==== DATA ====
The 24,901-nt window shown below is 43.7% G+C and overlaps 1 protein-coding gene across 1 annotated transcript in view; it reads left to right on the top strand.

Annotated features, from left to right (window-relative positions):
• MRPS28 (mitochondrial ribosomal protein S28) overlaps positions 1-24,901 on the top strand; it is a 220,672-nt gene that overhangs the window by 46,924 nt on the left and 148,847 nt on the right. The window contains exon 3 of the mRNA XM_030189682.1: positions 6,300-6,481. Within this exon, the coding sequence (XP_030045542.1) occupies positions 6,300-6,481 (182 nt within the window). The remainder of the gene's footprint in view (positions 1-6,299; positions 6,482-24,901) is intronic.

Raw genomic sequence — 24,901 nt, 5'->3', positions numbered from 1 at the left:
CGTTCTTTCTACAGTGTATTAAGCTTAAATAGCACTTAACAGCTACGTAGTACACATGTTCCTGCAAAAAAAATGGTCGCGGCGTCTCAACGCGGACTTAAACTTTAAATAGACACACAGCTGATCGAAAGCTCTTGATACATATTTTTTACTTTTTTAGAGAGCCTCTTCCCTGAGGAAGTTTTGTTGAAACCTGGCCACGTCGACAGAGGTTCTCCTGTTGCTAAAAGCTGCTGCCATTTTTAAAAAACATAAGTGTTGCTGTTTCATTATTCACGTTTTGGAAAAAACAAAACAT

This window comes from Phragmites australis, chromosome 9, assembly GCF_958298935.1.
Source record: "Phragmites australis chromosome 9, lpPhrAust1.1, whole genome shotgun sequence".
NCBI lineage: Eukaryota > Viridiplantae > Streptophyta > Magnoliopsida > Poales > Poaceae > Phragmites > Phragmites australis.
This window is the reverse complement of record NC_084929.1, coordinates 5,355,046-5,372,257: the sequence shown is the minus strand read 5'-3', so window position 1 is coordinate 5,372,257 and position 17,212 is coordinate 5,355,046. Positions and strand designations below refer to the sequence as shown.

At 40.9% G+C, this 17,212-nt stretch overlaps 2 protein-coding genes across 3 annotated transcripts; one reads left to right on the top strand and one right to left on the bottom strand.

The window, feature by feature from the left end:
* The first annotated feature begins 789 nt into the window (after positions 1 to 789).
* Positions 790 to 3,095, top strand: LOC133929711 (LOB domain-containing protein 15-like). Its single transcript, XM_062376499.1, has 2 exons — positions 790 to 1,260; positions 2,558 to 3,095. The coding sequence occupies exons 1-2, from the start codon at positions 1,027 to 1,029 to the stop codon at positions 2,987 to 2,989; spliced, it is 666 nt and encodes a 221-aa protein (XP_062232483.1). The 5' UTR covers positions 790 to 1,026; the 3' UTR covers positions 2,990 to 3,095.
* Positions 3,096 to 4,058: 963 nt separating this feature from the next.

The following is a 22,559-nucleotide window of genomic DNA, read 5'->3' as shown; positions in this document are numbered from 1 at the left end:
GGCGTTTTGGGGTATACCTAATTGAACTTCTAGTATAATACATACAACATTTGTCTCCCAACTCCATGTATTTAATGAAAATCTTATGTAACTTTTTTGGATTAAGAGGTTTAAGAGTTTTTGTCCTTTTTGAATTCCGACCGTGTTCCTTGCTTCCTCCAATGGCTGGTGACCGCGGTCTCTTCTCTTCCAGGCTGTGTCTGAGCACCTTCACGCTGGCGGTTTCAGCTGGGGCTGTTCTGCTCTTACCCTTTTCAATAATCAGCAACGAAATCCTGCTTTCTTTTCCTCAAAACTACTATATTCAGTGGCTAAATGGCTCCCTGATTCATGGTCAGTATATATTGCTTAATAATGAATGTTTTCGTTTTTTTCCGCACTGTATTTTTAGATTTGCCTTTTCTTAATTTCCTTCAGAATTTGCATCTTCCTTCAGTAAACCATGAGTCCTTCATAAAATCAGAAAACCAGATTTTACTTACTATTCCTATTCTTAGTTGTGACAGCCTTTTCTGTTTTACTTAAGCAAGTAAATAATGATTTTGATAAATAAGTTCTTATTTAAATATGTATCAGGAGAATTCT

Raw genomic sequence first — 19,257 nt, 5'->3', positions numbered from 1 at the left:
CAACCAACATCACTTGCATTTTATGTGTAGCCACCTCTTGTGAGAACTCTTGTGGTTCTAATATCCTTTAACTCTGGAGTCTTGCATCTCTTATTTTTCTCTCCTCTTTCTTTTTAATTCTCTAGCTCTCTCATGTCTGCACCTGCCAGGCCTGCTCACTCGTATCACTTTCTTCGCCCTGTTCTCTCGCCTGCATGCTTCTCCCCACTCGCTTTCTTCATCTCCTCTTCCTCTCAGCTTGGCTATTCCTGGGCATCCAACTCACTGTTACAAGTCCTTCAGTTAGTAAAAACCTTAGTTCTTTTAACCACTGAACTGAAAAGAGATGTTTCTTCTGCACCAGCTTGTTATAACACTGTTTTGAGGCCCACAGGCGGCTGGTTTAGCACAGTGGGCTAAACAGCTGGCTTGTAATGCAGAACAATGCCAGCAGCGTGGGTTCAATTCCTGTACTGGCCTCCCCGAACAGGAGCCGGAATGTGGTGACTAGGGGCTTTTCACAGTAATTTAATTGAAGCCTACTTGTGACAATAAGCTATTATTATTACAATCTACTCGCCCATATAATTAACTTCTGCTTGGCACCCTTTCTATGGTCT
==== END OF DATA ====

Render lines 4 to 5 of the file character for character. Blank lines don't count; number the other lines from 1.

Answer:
Raw genomic sequence — 24,901 nt, 5'->3', positions numbered from 1 at the left:
CGTTCTTTCTACAGTGTATTAAGCTTAAATAGCACTTAACAGCTACGTAGTACACATGTTCCTGCAAAAAAAATGGTCGCGGCGTCTCAACGCGGACTTAAACTTTAAATAGACACACAGCTGATCGAAAGCTCTTGATACATATTTTTTACTTTTTTAGAGAGCCTCTTCCCTGAGGAAGTTTTGTTGAAACCTGGCCACGTCGACAGAGGTTCTCCTGTTGCTAAAAGCTGCTGCCATTTTTAAAAAACATAAGTGTTGCTGTTTCATTATTCACGTTTTGGAAAAAACAAAACAT